Moses and the Burning Bush

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Two men are walking to temple. The older man says to the younger man, "So, do you know why the Jewish people aren't voting for President Bush?" The younger man replies with an inquisitive "No." "Well," says the older man, "the last time the Jewish people followed a Bush they wound up wandering in the Desert."

This recent political joke is in reference to the Exodus story of Moses and the burning bush. As stated in the bible it reads:
"Moses was tending the flock of Jethro, his father in law, the priest of Midian. He led the flock far into the wilderness and came to Horev, the mountain of Elohim. The angel of YHVH appeared to him in a flame of fire out of a bush. He gazed: the bush is blasing fire yet the bush is not consumed!" (Exodus 3:1-2)

Exodus is the second of the five "books of Moses" that tells the story of the Exodus of Israelites from Egypt through the Sinai Desert. When Moses was born, the Israelites were oppressed by the Egyptian Pharaoh and bound to a harsh life of labor taking part in building some of the great public works of Egypt such as the pyramids, fortresses, and installations to regulate the flow of the Nile River. For fear that the Israelite population would continue to increase, the Pharaoh insisted that every male Hebrew child would be killed at birth. Ironically, during this oppressive period, Moses, the "future deliverer of Israel", was born. To protect his life, his mother sent him down the Nile in a specially woven ark. He was found by the Pharaoh's daughter who took him in and, to add to the irony, she hired his mother to be his foster nurse. The baby boy grew up and was adopted into the Pharaoh's household and named Moses. His name is derived from the Egyptian root "mose" meaning "son", but in the Bible, it is said to hale from the Hebrew root meaning "drawn out of the water."

Even though Moses, was raised as an Egyptian, he knew that he was truly Hebrew. After seeing an Egyptian taskmaster cruelly beating a Hebrew, Moses became so furious that he murdered the Egyptian. Fearing that the Pharaoh would find out what he had done, Moses fled to the wilderness, "the eternal safe retreat of outcasts from ancient society and of those in revolt against authority." Moses found himself in the Sinai Desert amongst other Semitics and befriended a family in which he was adopted into, and, later married into. With his father in law, Jethro, Moses moved from place to place with flocks in search of a place where vegetation was not scorched by the hot summer Sinai sun. In the mountains of the central Sinai range, he saw the vision of the burning bush that ordered him, by God, to return to Egypt and deliver his people from the harsh life of slavery instilled by the Pharaoh.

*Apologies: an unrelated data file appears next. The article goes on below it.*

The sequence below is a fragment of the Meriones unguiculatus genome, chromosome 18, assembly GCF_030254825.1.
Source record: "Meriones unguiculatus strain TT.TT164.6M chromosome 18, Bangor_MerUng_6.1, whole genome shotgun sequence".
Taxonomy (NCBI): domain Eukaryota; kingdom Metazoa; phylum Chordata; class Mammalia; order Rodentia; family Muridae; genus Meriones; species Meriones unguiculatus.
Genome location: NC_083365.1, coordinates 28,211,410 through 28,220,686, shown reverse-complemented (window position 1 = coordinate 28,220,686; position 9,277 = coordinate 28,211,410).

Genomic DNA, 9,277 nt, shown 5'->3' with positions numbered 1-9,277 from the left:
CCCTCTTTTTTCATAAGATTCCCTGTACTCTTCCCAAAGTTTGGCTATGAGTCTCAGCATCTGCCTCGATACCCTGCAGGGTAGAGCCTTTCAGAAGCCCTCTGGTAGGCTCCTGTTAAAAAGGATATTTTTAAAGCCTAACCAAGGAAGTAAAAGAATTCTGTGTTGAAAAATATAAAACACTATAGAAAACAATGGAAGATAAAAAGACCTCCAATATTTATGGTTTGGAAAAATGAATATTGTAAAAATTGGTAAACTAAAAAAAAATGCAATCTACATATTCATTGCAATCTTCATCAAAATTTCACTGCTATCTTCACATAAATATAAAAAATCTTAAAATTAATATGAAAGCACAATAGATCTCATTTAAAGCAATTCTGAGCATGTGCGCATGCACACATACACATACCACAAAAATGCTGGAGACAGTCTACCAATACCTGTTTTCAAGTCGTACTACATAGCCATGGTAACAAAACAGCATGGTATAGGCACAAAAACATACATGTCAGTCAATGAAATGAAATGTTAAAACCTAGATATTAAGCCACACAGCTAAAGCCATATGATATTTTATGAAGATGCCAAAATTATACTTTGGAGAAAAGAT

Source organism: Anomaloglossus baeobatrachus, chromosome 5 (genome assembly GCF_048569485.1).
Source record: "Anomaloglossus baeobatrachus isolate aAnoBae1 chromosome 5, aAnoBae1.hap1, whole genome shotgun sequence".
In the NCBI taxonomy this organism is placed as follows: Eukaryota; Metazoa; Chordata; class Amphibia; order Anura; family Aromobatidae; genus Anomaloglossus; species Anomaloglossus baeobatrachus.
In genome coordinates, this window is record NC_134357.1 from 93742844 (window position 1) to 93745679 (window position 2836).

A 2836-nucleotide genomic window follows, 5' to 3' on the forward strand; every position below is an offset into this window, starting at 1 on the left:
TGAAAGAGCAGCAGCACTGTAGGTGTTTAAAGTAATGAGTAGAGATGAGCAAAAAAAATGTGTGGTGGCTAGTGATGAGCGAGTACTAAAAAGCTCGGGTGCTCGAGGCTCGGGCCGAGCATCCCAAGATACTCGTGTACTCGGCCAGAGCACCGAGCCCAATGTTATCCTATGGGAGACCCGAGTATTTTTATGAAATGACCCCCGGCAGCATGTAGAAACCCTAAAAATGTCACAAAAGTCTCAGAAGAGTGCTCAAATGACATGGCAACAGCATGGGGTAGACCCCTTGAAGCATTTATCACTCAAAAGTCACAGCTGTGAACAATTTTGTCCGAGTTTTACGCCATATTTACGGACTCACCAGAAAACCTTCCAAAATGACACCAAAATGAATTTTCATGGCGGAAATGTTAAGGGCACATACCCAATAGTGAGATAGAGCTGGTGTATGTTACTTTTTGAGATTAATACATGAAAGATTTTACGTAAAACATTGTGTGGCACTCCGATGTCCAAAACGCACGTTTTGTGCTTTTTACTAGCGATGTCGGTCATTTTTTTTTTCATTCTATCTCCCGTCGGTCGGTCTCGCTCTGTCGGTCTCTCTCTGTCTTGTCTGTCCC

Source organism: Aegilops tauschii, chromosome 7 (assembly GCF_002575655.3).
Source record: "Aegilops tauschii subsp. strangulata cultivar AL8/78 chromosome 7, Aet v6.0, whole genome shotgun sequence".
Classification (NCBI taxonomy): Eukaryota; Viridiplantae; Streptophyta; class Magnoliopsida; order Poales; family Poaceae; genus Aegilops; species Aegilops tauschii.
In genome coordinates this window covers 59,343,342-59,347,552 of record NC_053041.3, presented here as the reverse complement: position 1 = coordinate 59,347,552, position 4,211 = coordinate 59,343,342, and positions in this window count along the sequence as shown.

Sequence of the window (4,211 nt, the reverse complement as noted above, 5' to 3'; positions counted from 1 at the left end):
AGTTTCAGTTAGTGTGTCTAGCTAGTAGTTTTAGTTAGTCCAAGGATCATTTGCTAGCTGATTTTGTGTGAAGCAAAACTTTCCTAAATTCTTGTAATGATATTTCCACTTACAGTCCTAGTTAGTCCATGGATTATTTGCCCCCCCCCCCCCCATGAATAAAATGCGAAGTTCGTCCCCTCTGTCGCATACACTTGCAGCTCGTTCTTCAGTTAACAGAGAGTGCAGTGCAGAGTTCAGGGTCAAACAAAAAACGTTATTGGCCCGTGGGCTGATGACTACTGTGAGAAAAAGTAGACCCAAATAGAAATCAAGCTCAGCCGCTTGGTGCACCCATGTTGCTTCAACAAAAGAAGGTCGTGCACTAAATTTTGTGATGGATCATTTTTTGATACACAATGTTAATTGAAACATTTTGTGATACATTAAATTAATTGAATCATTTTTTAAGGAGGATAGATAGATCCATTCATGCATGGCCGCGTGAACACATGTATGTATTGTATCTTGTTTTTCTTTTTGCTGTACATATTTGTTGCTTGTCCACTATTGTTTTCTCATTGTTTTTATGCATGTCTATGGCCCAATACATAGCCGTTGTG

The Zohar, supposedly written by the Spanish Jewish Mystic Moses de Leon, presents some interesting additions to the excerpt from Exodus chapter 3. Several hundred years ago, de Leon passed around booklets of teachings and tales never heard or seen before by others of his community. De Leon claimed to others that he had only copied the information from an ancient book of wisdom written by a well known teacher of the second century who lived in Israel, Rabbi Shim'on son of Yohai. According to de Leon, after Rabbi Shim'on's death the book became a secret and was handed down to only a select few, including himself , and felt that he was to share the age old secrets by copying portions from the original book and selling them. When a young man named Isaac son of Samuel heard of the secret midrash teachings of Rabbi Shim'on he began a search for de Leon. After finding deLeon in Valladolid, Spain, Isaac agreed to meet with de Leon in Avila to view the secret manuscript. However during his journey to Avila, Moses de Leon fell ill and died. When Isaac heard of de Leon's death, he went to Avila to find the truth of the secret book. There, someone told him that Moses de Leon's widow said she had witnessed her late husband write the book from...
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